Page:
3. The 1988 Riots and the Crisis of the Rentier State

On 5 October 1988, riots broke out as a result of the country’s socio-economic crisis that resulted from the oil glut and the collapse of the rentier state. The increasing population with the stumbling economy affected the quality of life of people and led to widespread public discontent. Young people went out to the streets, destroyed public properties, which led to the death of many civilians after direct clashes with the security forces. According to some sources the death toll exceeded 300 people, mostly young(Stora, 2010). They were not politically motivated but that was an outcry caused by the inability of the state to maintain a sustainable economy that could maintain an economic security in the country. However, the riots paved the way for revolutionary political changes. John Ruedy points out the overnight change in freedom of expression and the shift to unprecedented political change that paved the way for the emergence of different opposition currents to the old ruling regime (Ruedy, 2005, p. 231).

In 1989 the Algerian constitution was changed following a referendum to introduce a multiparty system, start democratic reforms, guarantee freedom of expression and remove references to socialism. Most importantly, Islam was stated as the religion of the nation, and therefore, Islamists gained more political and social ground in the country. In September of the same year, the first Islamic party was founded in Algeria: The Front Islamique du Salut (FIS). Many people saw in it a chance to find the long-awaited social justice they fought for in October 1988. The party gained popular support as Islam had long been associated with the salvation of the nation, and people wanted to believe that the FIS would continue what the freedom fighters had started since El Amir Abdelkader’s revolution. Ruedy sees that the new Algerian constitution offered new democratic guarantees never seen before in the Arab world, such freedom of the written press (Ruedy, 2005, pp. 250–51).

In a relatively short time, many Algerians adhered to the FIS, and its leaders increased their propaganda about their political platform and the perception of a just Islamic state. The use of over 9000 mosques across the country helped the Islamist party to quickly mobilize considerable numbers of partisans and sympathisers (Ruedy, 2005, p. 253). The party was well organised in its structures but the statements of its two leading figures, Abbassi Madani and Ali Belhadj, had frequently conveyed diverging views. Belhadj—the “angry” man—wanted an extreme change based on his perception of an Islamic rule, which sounded frightening to some people. For example, he believed that democracy was not Islamic despite it being the pattern that paved the way for his party to have a say in politics. He also thought that the constitution was not Islamic and had to be substituted by Sharia law.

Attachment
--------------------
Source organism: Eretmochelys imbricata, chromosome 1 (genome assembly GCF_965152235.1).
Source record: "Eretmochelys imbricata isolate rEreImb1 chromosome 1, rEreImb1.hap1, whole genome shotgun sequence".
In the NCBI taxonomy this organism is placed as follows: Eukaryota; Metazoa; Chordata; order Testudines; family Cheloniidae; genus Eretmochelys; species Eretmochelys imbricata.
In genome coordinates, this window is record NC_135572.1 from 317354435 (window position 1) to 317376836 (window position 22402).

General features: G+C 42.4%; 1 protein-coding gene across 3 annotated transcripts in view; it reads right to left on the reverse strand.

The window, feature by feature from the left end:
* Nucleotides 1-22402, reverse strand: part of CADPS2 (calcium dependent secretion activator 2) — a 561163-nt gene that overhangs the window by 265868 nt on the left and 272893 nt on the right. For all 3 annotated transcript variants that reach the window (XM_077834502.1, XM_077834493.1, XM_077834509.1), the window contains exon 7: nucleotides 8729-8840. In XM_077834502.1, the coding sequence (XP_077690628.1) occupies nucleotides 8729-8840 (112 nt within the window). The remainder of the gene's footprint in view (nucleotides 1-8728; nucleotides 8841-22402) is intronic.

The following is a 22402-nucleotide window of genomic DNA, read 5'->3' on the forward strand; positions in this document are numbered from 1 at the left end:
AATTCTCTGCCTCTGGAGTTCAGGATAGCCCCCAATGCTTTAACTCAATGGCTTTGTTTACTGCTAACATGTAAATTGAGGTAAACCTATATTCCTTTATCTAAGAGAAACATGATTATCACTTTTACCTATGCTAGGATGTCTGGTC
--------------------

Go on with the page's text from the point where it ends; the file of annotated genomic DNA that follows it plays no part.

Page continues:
In June 1990, the FIS won the local elections by 54.2 percent, almost twice the votes the FLN had. Encouraged by the results, the party intensified its work for the next step to the legislative elections(Ruedy, 2005). Convinced by the importance of winning the population, the FIS used its financial resources to help parts of the poor population to win more support. Its leaders also talked about the party’s plans in public spaces such as mosques, universities and through the different media outlets to restore social justice. It was unprecedented scene in the life of the Algerians, to see people openly criticising the state for failing to manage the country’s wealth for the wellbeing of the population. The state’s failure was merely the best aspect that helped the FIS in its campaign.

Having realised their strong position, the FIS leaders urged the state to organise early presidential elections as they considered President Ben Jedid a major obstacle to the progress of their political ambitions. Mr Abbassi, the head of the party, openly threatened during a TV debate with the FLN secretary-general Abdelhamid Mahri, to resort to the use of force if the state did not accept to organise early elections. Parts of the population started to feel that the fast-growing Islamic party started to threaten their fundamental individual liberties. Many of its members wanted to play the police in streets and public spaces without having any official prerogatives. The party called for a general strike to exert pressure on the state in May 1991 and in June that year, Abbassi with Belhadj were arrested and the state of emergency was declared. The spread of the military forces with their arms and tanks in many cities, especially around mosques, led to some bloody confrontations with the Islamists.

Despite those tensions, the political process continued and freedom of expression leaped long steps forward compared to almost all countries of the Middle East and North Africa (MENA) region (Qirat, 2003, p. 107). For the first time since independence, the Algerians could watch programmes on the unique national television channel with political content where opposition parties strongly criticised the system. Meanwhile, state counterpropaganda tried to expose the hidden image of the Islamist party by showing the terrorist attacks perpetrated by their armed wing on security forces. Despite those images, the FIS remained popular among the poor working class, the unemployed youth and many others (Martinez, 2000, p. 2)